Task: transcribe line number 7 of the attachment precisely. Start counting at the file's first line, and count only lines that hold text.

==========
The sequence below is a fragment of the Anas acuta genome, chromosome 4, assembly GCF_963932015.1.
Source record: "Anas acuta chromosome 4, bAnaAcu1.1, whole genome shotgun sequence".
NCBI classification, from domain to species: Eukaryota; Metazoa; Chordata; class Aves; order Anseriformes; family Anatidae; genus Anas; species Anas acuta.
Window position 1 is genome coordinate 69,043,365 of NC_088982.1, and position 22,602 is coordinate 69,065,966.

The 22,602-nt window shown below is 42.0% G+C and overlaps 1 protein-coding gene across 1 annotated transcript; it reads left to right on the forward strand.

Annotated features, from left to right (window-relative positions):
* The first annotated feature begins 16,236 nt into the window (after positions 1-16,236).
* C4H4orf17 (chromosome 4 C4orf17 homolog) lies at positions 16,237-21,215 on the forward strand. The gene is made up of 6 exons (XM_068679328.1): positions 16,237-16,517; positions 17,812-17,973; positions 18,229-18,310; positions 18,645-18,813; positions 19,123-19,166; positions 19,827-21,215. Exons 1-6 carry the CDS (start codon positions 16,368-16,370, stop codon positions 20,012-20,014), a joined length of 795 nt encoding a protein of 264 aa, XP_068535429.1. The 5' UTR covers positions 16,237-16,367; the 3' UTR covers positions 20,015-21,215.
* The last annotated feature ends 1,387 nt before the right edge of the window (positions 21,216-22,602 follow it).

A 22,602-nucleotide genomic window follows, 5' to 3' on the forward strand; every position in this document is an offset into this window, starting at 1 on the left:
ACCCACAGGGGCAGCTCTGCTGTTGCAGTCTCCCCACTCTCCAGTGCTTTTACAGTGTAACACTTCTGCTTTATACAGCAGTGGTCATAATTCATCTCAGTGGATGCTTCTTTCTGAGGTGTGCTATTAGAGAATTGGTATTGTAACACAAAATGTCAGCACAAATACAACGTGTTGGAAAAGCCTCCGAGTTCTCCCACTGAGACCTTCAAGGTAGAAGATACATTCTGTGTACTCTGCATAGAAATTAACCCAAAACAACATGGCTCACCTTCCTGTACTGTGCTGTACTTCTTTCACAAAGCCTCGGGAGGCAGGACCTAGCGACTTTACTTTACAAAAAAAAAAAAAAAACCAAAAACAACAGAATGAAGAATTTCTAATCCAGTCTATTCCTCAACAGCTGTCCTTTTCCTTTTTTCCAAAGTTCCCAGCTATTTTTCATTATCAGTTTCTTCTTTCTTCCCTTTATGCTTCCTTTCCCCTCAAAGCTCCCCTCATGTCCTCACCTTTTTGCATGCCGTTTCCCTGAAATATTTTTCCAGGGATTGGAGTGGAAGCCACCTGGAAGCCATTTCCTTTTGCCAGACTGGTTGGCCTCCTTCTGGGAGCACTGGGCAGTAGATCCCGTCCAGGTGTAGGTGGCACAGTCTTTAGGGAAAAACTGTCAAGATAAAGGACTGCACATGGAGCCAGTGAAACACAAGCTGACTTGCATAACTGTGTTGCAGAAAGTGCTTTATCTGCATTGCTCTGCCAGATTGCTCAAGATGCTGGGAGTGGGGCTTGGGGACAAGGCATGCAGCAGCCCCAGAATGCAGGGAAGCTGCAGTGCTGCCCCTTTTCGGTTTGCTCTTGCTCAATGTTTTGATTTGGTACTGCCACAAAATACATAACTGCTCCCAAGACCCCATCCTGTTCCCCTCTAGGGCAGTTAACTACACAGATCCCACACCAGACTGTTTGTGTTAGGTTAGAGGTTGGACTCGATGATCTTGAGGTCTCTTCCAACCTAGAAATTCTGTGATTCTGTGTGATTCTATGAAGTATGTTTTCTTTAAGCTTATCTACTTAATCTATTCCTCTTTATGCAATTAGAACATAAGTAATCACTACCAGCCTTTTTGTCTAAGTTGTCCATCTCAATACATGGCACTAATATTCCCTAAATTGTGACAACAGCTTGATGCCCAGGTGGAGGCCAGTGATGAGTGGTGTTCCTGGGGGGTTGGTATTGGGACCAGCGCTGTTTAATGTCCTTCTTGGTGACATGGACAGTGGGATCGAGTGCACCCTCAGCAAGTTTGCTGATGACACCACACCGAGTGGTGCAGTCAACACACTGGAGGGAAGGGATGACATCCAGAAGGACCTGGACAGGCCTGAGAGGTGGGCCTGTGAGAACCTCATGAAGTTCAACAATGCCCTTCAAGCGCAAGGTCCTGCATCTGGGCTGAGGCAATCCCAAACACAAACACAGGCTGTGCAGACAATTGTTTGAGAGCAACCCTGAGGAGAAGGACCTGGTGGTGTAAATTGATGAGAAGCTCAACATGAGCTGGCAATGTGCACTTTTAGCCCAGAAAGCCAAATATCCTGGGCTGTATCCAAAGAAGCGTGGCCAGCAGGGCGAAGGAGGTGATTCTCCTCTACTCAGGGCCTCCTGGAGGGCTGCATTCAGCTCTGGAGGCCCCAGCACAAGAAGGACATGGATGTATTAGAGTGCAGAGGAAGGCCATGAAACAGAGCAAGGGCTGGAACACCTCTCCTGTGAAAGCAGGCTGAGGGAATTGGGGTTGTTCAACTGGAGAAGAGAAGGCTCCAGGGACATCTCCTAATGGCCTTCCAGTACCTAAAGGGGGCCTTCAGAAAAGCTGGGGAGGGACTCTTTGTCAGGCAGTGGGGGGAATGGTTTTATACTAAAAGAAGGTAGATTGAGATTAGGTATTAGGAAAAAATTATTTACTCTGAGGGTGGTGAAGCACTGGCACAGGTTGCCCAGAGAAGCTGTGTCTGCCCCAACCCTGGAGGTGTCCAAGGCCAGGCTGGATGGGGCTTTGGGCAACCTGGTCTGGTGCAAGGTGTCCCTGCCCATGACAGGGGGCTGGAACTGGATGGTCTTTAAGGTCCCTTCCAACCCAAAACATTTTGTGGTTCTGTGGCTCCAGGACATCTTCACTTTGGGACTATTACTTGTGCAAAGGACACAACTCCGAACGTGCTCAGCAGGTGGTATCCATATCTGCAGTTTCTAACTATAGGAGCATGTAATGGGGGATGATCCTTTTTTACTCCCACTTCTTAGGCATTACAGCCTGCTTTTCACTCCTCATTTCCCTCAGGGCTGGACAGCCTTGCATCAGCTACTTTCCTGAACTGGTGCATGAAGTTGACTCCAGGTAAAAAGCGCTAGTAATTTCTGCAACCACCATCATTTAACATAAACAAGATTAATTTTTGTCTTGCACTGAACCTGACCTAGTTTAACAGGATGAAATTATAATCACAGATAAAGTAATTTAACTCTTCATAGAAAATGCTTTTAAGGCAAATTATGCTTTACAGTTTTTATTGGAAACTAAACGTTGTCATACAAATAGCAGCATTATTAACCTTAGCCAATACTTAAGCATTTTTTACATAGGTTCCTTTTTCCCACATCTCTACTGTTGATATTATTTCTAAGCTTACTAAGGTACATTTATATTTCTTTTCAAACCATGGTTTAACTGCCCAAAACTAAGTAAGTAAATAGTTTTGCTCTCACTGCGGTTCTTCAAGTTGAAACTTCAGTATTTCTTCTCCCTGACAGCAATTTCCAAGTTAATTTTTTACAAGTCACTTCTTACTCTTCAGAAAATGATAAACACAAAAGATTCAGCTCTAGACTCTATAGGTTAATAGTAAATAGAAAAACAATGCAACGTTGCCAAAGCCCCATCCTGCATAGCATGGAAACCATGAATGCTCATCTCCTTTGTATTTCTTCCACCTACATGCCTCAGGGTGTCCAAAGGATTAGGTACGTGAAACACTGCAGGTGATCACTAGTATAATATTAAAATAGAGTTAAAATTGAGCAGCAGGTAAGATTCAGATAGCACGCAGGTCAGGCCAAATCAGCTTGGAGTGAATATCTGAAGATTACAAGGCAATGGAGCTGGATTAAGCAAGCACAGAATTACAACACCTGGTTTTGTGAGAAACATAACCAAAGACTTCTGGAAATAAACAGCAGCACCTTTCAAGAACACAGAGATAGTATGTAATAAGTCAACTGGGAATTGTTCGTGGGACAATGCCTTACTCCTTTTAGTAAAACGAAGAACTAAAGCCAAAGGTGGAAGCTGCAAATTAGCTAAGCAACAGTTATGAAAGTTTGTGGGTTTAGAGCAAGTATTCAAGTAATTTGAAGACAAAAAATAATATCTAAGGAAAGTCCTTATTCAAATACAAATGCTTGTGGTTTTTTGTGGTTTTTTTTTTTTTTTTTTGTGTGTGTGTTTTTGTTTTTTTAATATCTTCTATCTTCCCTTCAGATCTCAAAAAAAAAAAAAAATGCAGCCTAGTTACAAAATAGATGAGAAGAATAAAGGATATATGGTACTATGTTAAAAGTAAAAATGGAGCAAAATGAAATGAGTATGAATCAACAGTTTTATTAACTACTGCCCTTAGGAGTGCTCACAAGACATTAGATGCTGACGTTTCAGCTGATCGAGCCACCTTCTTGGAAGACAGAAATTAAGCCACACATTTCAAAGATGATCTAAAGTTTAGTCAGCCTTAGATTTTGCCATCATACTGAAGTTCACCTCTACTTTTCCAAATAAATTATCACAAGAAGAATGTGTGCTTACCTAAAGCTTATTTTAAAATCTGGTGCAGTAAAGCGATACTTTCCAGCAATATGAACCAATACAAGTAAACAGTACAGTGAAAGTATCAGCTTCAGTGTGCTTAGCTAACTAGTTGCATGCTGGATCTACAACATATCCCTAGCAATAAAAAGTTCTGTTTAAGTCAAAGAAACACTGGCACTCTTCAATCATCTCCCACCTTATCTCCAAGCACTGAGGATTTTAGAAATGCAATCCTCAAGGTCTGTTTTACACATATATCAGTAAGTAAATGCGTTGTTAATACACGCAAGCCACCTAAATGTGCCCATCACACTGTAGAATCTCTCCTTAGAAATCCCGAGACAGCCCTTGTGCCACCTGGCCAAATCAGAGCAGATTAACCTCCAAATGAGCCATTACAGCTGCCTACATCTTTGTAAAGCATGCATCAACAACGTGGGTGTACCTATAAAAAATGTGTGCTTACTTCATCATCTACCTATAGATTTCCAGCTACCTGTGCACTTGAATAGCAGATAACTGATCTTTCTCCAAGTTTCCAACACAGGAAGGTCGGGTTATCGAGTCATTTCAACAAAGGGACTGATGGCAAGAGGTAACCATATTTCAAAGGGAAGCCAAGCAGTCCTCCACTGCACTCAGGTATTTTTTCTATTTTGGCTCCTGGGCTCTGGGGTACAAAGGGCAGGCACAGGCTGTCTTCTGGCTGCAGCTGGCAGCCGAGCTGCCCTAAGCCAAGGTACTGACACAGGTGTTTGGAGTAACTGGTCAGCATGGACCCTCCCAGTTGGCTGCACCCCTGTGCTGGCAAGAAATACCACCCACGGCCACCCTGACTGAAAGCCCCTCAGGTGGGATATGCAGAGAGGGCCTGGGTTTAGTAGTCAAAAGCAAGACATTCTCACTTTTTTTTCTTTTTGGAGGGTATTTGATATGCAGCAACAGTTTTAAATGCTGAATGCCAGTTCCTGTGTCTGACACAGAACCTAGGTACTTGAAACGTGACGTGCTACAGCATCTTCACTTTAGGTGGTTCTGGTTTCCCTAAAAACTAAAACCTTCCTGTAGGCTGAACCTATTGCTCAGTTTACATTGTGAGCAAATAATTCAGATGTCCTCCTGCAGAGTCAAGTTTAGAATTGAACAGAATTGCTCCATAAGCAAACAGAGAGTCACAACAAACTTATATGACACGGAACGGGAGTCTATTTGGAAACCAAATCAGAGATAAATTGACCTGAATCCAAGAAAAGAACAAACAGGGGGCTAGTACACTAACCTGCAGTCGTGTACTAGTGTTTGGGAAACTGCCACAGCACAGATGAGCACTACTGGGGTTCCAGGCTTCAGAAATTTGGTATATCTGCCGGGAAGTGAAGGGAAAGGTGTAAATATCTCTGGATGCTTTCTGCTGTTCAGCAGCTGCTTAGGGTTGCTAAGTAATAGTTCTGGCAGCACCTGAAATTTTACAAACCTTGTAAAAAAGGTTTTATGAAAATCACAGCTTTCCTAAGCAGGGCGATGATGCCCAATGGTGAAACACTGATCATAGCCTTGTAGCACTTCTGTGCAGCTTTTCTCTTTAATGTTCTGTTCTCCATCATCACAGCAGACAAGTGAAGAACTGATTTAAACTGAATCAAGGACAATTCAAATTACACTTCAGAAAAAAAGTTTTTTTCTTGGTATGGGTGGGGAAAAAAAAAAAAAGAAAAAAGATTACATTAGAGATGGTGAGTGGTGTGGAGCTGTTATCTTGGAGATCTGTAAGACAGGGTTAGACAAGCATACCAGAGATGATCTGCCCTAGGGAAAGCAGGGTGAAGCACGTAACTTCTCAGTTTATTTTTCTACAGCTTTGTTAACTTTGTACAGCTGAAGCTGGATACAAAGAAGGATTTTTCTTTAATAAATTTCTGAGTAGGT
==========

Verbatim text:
* The first annotated feature begins 16,236 nt into the window (after positions 1-16,236).